The former world number 7 and two time grand slam semi-finalist has decided to hang up her rackets for the second time after she returned to the professional circuit in September 2014 having previously retired from the sport in 2010. Vaidisova has cited persistent injuries as the reason for taking this decision. In an Instagram post to her fans she says-
“As many of you know,I have been struggling with various injuries on/off for the better part of the last 2 years and it has gotten to the point where I have spent more time in hospitals, physical therapy and doctors offices then on the court, playing the sport I love.This has been painful and exhausting, not just on my body, but on my mind as well and I have reached the point where I did not want to put my body through it anymore.”
Her comeback in 2014 was much anticipated at the time, particularly because of the enormous potential she had shown, that too very early on in her career. In October 2004 – her first full year on the professional circuit – she entered the Top 100, at No. 74. She was 15 years old and the youngest to be ranked that high by some margin. Just one year later, she would break into the Top 20 on the back of a phenomenal run during the Asian hard court season, winning a trio of titles in Seoul, Tokyo, and Bangkok. On 9 August 2006, at the age of 17 years, three months and two weeks, she became the 12th-youngest player in WTA Tour history to be ranked in the top 10.
Nicole had all the weapons required to be a great champion- hard and flat ground-strokes, a powerful swinging volley, an aggressively flat serve. She had an excellent power game – with the added bonus of a nifty touch on her backhand slice – and one with good instinct for when to attack. Her movement and defense were not reliable, but her sheer aggression masked her weaknesses. It was this aggression that saw her reach the semifinals of Roland Garros as a teenager, beating then-No. 1 Amelie Mauresmo in the fourth round and recovering from a set down to beat Venus Williams one round later before falling to Svetlana Kuznetsova in three sets. It was this same aggression that saw her through to another semifinal in Melbourne Park, and defeat Mauresmo in another fourth round – this time at Wimbledon where the Frenchwoman was the defending champion – before falling to Ivanovic in a dramatic quarterfinal encounter. At the age of 19 she looked set to become one of the biggest superstars in women’s tennis. But it was not to be. Just when everyone felt that Vaidisova is inching closer towards winning a major, her downfall began.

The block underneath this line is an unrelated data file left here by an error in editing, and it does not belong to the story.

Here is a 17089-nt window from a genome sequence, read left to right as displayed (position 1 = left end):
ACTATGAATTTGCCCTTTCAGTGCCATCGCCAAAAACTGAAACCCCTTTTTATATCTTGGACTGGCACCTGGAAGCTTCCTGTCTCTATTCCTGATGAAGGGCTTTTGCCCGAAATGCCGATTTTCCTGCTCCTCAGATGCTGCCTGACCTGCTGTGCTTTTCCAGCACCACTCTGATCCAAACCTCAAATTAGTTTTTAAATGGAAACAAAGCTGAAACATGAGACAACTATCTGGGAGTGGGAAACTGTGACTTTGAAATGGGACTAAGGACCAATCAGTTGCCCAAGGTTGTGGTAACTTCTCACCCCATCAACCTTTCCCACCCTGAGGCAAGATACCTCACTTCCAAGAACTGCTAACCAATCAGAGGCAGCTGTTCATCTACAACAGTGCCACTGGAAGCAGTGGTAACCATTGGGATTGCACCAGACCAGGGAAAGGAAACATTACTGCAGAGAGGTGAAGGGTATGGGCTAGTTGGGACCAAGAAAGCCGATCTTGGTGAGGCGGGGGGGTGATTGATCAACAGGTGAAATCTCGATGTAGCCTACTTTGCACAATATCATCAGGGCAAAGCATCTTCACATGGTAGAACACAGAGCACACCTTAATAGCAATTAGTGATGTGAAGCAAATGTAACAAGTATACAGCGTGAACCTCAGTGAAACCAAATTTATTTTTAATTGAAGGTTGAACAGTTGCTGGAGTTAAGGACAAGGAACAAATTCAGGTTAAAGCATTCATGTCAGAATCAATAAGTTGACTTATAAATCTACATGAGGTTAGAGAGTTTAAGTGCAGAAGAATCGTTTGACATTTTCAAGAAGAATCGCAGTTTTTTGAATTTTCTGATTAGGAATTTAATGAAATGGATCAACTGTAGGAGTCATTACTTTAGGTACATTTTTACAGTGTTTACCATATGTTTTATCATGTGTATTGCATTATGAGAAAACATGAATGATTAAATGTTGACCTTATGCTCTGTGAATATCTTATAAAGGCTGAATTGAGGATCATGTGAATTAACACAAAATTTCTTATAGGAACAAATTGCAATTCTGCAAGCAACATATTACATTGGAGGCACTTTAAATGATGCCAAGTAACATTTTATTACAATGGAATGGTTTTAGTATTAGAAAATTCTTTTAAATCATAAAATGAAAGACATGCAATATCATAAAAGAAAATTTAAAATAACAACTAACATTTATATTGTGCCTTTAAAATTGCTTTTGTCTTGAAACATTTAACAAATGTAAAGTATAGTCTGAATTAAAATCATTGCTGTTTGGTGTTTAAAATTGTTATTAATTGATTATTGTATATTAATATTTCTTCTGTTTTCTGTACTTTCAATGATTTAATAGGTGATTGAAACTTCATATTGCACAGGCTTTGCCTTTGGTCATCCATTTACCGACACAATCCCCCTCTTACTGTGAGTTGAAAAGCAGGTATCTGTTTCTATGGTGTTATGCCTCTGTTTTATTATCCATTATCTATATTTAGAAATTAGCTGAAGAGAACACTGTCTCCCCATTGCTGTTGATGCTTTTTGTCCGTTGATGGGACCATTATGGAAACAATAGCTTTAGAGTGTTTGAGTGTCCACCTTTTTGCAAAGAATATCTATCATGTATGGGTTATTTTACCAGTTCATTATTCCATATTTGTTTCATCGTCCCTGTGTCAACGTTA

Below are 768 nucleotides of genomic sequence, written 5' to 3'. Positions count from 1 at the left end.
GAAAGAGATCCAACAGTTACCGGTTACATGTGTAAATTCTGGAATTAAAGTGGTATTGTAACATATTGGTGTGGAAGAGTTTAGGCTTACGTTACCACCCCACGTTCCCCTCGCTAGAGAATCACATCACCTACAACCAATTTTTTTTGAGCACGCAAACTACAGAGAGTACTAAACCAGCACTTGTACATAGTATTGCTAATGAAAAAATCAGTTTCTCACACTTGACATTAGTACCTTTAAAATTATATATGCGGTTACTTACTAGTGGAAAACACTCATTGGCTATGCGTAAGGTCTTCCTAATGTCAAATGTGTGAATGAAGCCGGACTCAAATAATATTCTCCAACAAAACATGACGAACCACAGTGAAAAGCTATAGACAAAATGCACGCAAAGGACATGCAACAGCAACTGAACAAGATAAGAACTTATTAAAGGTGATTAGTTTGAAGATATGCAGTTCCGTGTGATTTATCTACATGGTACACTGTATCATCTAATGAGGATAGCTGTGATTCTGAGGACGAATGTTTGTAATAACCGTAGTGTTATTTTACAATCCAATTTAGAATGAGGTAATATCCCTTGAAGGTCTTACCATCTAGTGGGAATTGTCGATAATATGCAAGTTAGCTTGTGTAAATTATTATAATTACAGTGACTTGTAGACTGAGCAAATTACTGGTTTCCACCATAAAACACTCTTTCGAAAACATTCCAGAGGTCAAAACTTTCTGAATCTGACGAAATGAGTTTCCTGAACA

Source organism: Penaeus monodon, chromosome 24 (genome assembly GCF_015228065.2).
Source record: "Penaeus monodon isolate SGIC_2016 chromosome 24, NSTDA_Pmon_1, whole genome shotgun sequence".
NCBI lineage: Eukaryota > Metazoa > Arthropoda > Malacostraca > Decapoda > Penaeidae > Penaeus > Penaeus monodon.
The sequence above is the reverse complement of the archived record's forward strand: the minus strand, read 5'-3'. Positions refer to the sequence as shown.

Her drop was as severe as her rise; by the end of 2008 she was ranked No. 41, by 2009, No. 188 and unseeded in Grand Slam qualifying. The final match of her first career was an ITF encounter with Great Britain’s Heather Watson in Hammond, Louisiana. Vaidisova’s stepfather and former coach Ales Kodat announced her decision to retire from her professional career, at the age of 20, to the Czech daily Sport newspaper due to a lack of interest in tennis. “Her agent told me last week… she’s fed up with tennis and that’s understandable. She started very young”, Kodat said. Her relationship with fellow Czech tennis player, Radek Stepanek, whom she married in 2010 after three years of dating, is widely regarded as the reason behind her fall and eventual retirement. The couple’s divorce in the summer of 2013 was quickly followed by rumors – and the announcement – of her intention to return.
After her comeback in 2014, Vaidisova has hardly looked the player she used to be in the mid-2000’s. The impact of the four-and-half years of gap in her tennis career was there for all to see. Still she managed to push Simona Halep to three sets last spring at the Miami Open. But physical issues stunted what had the potential to be a major comeback for the veteran, who only played six tournaments in 2016, retiring in each of her final two losses.
Vaidisova’s retirement is indeed sad news for tennis fans around the globe as the game loses one of it’s most promising women’s tennis player.